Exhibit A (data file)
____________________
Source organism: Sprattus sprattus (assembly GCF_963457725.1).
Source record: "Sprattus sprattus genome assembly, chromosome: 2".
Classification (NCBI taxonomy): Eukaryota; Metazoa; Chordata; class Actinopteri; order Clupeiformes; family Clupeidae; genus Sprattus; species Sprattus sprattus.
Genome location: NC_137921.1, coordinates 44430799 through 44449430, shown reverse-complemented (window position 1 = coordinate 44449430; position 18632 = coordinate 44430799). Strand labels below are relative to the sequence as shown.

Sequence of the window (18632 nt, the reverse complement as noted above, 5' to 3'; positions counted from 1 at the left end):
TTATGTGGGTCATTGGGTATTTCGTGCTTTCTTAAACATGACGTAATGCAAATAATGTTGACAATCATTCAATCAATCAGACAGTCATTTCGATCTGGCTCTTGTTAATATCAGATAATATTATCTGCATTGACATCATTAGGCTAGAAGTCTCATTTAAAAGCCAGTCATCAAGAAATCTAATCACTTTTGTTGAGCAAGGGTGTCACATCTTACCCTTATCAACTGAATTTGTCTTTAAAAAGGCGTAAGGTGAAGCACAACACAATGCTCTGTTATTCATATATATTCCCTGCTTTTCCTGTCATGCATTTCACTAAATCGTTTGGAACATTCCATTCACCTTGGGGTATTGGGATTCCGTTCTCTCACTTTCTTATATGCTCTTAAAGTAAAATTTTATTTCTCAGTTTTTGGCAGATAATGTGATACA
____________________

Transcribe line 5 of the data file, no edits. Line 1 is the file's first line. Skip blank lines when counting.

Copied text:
Sequence of the window (18632 nt, the reverse complement as noted above, 5' to 3'; positions counted from 1 at the left end):